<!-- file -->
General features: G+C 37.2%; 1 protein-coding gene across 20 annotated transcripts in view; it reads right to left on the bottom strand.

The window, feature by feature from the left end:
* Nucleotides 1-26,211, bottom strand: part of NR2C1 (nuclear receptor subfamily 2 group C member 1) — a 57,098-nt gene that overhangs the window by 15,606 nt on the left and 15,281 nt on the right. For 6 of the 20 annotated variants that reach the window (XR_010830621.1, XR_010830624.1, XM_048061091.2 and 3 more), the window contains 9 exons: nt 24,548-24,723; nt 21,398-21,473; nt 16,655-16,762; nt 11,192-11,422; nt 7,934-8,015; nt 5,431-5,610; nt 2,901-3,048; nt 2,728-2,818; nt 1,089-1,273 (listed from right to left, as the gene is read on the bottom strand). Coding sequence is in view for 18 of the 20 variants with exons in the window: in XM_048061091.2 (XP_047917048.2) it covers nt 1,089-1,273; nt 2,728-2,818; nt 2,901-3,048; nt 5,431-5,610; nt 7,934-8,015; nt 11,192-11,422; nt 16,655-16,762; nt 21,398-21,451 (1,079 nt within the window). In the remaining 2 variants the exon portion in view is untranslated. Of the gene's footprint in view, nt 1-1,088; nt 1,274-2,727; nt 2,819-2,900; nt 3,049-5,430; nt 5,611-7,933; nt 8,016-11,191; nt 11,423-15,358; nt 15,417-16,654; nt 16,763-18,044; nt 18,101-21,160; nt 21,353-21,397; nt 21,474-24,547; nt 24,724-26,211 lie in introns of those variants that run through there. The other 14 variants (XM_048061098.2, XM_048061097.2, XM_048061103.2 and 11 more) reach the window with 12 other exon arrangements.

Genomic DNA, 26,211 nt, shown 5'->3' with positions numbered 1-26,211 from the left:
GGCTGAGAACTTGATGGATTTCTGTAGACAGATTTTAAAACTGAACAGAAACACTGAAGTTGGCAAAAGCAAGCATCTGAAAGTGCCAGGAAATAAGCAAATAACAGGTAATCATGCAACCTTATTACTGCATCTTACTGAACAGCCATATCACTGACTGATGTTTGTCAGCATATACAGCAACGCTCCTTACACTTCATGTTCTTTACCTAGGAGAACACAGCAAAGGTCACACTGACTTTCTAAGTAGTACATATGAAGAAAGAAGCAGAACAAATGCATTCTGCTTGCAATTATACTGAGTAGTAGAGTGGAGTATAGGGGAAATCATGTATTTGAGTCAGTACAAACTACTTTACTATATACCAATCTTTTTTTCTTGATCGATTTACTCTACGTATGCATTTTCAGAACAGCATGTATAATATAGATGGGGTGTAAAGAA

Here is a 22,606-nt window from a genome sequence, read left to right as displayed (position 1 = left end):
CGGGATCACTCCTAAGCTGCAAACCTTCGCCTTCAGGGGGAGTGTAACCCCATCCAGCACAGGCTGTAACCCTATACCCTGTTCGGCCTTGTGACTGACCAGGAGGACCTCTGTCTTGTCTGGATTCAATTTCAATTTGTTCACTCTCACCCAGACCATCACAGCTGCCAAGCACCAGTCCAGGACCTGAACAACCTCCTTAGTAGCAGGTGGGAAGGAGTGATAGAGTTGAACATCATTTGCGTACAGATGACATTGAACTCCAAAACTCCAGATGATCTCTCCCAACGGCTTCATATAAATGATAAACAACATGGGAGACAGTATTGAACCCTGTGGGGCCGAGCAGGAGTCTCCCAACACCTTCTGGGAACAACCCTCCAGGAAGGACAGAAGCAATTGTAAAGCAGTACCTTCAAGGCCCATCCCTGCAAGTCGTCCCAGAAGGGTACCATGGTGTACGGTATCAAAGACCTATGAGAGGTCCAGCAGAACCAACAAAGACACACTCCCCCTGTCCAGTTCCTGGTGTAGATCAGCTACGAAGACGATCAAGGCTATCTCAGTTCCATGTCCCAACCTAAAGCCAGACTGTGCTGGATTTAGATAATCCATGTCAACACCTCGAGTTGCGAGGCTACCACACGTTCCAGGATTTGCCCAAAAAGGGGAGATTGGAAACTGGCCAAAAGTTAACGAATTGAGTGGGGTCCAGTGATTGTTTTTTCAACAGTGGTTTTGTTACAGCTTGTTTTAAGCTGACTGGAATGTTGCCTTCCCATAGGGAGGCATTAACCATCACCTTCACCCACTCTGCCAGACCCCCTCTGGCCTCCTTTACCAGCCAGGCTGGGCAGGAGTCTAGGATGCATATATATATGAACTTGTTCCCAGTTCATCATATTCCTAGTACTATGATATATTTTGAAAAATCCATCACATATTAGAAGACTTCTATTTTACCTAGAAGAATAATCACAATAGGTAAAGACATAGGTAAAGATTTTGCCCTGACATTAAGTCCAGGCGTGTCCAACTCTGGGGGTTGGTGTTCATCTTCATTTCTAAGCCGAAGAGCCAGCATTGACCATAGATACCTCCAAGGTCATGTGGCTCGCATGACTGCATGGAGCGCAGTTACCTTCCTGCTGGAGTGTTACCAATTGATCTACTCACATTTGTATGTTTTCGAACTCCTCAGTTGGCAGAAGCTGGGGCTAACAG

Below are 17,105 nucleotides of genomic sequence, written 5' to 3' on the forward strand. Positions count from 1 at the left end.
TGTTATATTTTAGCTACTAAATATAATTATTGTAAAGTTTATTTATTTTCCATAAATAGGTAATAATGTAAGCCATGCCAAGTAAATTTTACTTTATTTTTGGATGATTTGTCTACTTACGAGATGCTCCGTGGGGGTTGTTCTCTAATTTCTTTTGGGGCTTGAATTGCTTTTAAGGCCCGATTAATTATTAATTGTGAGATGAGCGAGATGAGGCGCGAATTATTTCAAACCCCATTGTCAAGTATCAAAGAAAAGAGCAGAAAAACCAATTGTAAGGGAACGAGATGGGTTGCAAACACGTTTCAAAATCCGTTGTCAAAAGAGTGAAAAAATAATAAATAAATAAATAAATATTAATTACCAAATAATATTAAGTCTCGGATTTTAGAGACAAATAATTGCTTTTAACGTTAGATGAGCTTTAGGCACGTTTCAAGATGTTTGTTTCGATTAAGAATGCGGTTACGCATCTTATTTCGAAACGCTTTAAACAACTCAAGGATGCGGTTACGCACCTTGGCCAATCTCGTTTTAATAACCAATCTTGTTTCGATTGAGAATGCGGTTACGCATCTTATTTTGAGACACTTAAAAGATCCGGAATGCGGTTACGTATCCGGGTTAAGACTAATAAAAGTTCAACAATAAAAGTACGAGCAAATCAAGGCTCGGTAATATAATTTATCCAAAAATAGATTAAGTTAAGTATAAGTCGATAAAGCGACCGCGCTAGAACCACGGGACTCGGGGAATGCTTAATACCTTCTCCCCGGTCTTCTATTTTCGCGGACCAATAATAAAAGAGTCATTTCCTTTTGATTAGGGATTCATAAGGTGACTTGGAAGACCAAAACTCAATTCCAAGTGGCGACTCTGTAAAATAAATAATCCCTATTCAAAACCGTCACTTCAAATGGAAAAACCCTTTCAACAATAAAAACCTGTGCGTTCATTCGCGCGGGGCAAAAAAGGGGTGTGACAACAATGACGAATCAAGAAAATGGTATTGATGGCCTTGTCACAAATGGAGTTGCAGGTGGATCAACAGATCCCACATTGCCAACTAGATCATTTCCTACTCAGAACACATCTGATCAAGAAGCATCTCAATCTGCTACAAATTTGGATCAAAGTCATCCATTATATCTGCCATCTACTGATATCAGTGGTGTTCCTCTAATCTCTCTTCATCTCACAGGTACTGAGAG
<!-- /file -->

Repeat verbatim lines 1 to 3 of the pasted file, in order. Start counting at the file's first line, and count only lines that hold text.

General features: G+C 37.2%; 1 protein-coding gene across 20 annotated transcripts in view; it reads right to left on the bottom strand.

The window, feature by feature from the left end:
* Nucleotides 1-26,211, bottom strand: part of NR2C1 (nuclear receptor subfamily 2 group C member 1) — a 57,098-nt gene that overhangs the window by 15,606 nt on the left and 15,281 nt on the right. For 6 of the 20 annotated variants that reach the window (XR_010830621.1, XR_010830624.1, XM_048061091.2 and 3 more), the window contains 9 exons: nt 24,548-24,723; nt 21,398-21,473; nt 16,655-16,762; nt 11,192-11,422; nt 7,934-8,015; nt 5,431-5,610; nt 2,901-3,048; nt 2,728-2,818; nt 1,089-1,273 (listed from right to left, as the gene is read on the bottom strand). Coding sequence is in view for 18 of the 20 variants with exons in the window: in XM_048061091.2 (XP_047917048.2) it covers nt 1,089-1,273; nt 2,728-2,818; nt 2,901-3,048; nt 5,431-5,610; nt 7,934-8,015; nt 11,192-11,422; nt 16,655-16,762; nt 21,398-21,451 (1,079 nt within the window). In the remaining 2 variants the exon portion in view is untranslated. Of the gene's footprint in view, nt 1-1,088; nt 1,274-2,727; nt 2,819-2,900; nt 3,049-5,430; nt 5,611-7,933; nt 8,016-11,191; nt 11,423-15,358; nt 15,417-16,654; nt 16,763-18,044; nt 18,101-21,160; nt 21,353-21,397; nt 21,474-24,547; nt 24,724-26,211 lie in introns of those variants that run through there. The other 14 variants (XM_048061098.2, XM_048061097.2, XM_048061103.2 and 11 more) reach the window with 12 other exon arrangements.